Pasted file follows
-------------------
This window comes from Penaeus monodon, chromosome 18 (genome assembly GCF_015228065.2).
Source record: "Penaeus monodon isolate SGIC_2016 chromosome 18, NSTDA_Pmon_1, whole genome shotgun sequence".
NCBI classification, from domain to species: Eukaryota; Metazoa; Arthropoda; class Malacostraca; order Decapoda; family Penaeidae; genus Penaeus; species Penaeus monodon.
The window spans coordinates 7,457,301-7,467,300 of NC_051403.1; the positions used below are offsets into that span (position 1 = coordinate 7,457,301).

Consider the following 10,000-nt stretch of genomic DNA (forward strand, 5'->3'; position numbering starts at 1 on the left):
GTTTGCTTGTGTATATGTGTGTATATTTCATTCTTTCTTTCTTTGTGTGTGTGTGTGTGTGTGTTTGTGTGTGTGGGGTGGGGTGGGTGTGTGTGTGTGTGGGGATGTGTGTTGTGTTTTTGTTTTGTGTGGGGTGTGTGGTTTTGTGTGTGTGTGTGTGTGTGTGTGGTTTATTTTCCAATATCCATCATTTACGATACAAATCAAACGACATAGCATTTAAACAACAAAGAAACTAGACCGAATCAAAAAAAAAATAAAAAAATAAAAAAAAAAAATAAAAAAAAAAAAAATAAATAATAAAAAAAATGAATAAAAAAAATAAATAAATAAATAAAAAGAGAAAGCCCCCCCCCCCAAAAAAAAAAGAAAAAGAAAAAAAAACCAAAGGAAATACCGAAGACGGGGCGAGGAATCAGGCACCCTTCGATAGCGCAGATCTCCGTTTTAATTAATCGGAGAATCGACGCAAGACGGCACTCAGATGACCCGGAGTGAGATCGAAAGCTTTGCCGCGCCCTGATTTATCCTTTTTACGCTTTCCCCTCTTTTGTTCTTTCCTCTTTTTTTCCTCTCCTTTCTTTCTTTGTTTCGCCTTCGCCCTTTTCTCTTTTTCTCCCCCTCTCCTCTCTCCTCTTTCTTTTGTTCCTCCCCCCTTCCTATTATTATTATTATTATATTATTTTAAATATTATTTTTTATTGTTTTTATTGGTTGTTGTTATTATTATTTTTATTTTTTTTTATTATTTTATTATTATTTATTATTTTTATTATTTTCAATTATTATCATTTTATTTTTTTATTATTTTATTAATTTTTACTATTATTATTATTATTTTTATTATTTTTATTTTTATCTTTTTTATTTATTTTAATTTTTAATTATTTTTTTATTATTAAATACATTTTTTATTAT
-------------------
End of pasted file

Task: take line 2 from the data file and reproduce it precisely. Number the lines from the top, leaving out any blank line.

Source record: "Penaeus monodon isolate SGIC_2016 chromosome 18, NSTDA_Pmon_1, whole genome shotgun sequence".